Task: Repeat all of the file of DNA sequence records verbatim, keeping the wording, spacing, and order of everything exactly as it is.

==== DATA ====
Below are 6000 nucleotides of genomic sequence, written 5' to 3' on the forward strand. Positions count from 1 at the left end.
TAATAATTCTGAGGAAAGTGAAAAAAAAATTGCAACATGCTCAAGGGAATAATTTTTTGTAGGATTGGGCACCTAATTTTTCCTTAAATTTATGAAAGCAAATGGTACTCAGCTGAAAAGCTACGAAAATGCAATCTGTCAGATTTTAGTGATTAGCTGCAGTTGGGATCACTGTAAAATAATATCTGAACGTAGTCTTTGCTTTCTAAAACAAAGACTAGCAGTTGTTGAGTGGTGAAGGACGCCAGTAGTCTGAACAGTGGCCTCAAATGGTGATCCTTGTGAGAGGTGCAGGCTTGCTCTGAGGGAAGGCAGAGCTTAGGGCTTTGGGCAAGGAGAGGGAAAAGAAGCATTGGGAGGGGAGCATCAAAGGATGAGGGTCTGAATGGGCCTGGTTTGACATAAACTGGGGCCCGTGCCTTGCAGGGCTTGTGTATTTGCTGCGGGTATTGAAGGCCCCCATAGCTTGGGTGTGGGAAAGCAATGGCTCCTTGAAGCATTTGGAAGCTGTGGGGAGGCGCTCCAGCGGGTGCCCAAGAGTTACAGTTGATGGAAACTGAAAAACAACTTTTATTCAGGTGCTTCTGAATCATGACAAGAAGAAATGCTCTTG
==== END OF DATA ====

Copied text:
Below are 6000 nucleotides of genomic sequence, written 5' to 3' on the forward strand. Positions count from 1 at the left end.
TAATAATTCTGAGGAAAGTGAAAAAAAAATTGCAACATGCTCAAGGGAATAATTTTTTGTAGGATTGGGCACCTAATTTTTCCTTAAATTTATGAAAGCAAATGGTACTCAGCTGAAAAGCTACGAAAATGCAATCTGTCAGATTTTAGTGATTAGCTGCAGTTGGGATCACTGTAAAATAATATCTGAACGTAGTCTTTGCTTTCTAAAACAAAGACTAGCAGTTGTTGAGTGGTGAAGGACGCCAGTAGTCTGAACAGTGGCCTCAAATGGTGATCCTTGTGAGAGGTGCAGGCTTGCTCTGAGGGAAGGCAGAGCTTAGGGCTTTGGGCAAGGAGAGGGAAAAGAAGCATTGGGAGGGGAGCATCAAAGGATGAGGGTCTGAATGGGCCTGGTTTGACATAAACTGGGGCCCGTGCCTTGCAGGGCTTGTGTATTTGCTGCGGGTATTGAAGGCCCCCATAGCTTGGGTGTGGGAAAGCAATGGCTCCTTGAAGCATTTGGAAGCTGTGGGGAGGCGCTCCAGCGGGTGCCCAAGAGTTACAGTTGATGGAAACTGAAAAACAACTTTTATTCAGGTGCTTCTGAATCATGACAAGAAGAAATGCTCTTG